In an interview about his new book, Dave Holloway opens up about the family’s emotional reaction to the loss of his daughter Natalee, 18, on Aruba on May 30, 2005. “We all know she’s probably gone,” he says. “I’ve gotten used to the idea, but that doesn’t make it any easier.”
WHY WRITE THIS BOOK NOW? I tried to channel [my grief] into something constructive. The more I wrote, the more I felt like I was doing something positive.
WERE YOU WORRIED ABOUT CALLING THE ARUBAN GOVERNMENT CORRUPT? When I first started, I wasn’t sure I wanted to say anything. But as time went on, I got more angry and decided I was going to say what needed to be said.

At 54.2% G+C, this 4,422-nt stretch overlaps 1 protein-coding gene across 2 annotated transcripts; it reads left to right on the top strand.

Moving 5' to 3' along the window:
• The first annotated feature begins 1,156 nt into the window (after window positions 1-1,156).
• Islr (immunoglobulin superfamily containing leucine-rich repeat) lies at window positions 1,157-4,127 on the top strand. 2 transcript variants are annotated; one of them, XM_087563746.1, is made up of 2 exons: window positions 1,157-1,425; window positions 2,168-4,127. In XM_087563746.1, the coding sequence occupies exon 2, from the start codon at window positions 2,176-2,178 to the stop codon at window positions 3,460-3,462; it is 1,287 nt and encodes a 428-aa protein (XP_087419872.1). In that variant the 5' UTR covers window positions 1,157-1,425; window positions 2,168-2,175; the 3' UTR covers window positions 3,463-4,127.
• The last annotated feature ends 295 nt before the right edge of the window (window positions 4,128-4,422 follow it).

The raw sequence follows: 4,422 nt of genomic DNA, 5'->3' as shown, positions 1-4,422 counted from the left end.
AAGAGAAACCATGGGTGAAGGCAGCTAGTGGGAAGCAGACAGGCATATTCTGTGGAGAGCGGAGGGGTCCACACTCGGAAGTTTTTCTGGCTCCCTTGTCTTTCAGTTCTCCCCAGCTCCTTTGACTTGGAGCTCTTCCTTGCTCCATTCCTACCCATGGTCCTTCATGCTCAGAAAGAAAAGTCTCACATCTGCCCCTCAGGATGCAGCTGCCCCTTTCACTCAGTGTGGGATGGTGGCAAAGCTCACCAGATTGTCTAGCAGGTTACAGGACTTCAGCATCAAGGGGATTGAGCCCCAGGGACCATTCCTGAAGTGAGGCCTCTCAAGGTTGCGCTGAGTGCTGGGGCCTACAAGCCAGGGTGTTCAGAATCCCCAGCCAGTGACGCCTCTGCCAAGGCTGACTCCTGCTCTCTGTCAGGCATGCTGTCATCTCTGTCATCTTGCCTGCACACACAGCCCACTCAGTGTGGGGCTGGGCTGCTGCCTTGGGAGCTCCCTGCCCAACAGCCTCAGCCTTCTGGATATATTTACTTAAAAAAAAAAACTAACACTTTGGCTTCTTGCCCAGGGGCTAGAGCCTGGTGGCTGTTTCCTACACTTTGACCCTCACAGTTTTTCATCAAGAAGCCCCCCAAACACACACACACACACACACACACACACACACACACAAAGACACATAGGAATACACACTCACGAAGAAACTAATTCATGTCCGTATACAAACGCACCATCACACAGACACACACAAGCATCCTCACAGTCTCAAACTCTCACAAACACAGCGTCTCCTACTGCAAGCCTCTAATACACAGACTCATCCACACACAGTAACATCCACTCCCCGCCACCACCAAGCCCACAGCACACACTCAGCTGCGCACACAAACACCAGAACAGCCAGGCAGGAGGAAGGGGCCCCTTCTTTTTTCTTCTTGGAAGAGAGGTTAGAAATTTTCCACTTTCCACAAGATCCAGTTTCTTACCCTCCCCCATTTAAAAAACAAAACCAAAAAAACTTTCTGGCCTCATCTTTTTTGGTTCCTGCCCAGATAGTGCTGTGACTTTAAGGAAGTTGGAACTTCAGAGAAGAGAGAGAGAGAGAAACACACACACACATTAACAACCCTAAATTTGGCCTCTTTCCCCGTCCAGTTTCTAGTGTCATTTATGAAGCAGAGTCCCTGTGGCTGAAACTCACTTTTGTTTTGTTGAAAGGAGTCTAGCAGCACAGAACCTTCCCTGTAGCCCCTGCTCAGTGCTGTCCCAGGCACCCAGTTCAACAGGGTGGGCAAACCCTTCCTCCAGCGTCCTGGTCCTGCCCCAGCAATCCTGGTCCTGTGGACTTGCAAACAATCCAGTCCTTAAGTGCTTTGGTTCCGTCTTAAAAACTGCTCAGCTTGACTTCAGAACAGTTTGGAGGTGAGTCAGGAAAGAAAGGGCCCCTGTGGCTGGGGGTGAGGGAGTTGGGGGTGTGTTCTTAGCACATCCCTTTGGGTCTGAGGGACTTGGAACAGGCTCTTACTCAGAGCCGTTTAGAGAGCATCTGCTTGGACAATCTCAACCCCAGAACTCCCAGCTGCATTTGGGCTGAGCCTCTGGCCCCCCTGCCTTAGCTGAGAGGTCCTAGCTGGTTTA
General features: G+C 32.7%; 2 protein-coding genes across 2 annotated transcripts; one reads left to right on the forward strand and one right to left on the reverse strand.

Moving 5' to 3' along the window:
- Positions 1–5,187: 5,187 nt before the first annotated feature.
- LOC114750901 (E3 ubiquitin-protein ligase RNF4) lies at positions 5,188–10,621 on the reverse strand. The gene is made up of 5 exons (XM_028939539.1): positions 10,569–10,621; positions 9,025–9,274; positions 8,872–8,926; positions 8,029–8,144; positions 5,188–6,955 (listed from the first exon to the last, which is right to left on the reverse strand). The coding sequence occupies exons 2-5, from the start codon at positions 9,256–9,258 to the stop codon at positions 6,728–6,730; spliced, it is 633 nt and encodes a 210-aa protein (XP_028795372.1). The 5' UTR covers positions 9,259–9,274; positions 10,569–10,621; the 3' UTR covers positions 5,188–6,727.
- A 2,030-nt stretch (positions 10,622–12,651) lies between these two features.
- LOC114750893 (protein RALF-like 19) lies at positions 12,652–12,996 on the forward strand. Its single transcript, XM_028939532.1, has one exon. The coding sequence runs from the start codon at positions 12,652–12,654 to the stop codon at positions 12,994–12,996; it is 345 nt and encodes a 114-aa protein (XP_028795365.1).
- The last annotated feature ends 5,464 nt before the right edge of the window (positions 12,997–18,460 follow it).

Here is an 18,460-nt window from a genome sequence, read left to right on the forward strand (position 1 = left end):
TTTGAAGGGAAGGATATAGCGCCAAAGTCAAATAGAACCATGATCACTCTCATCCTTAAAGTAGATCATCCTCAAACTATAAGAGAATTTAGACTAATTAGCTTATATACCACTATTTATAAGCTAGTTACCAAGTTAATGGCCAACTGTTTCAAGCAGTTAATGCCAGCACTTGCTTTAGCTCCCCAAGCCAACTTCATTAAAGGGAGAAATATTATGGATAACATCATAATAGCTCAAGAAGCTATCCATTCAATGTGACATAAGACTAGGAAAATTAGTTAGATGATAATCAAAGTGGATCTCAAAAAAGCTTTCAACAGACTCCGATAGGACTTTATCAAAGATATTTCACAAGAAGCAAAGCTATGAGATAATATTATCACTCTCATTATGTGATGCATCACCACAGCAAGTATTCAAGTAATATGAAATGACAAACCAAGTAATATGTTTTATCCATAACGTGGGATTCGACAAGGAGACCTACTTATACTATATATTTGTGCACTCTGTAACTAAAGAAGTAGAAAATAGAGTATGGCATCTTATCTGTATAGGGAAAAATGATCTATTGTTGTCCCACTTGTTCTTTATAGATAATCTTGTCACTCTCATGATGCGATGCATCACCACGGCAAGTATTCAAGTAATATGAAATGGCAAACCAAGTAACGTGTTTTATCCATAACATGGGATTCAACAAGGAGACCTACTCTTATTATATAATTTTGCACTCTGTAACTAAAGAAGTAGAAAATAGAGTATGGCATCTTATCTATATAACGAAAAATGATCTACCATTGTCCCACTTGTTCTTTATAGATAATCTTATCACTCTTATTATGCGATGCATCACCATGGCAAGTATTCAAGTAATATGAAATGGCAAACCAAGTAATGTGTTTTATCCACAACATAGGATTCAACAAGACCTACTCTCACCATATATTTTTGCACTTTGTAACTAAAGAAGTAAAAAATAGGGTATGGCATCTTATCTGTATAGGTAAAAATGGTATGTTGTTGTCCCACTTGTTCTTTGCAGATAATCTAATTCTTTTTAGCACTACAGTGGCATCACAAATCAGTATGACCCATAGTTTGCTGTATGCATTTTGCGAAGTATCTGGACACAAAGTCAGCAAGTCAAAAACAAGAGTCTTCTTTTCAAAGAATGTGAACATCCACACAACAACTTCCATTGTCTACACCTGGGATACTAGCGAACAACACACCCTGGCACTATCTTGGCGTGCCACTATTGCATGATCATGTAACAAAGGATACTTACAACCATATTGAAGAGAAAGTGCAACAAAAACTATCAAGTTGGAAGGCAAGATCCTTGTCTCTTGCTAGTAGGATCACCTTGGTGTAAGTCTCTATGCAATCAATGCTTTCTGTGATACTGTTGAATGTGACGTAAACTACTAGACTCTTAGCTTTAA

WHAT HAVE PEOPLE FOUND SURPRISING ABOUT THE BOOK? A lot of people didn’t realize everything that our family had gone through the past year. I think this story helps remind people that we’ve been grieving at the loss of our daughter while we’re dealing with police corruption.
HOW IS YOUR FAMILY? We’re even closer. I tried to delve into it with [Natalee’s brother] Matt, 17, but he didn’t want to talk about it. He seems to be taking it okay, but you never know.
WHAT HAVE YOU LEARNED IN THE PAST YEAR? I’ve learned that people serve a purpose in life. If Natalee is not with us, maybe she’s been a warning to other parents and other girls. Her life has made a difference, and that’s comforting.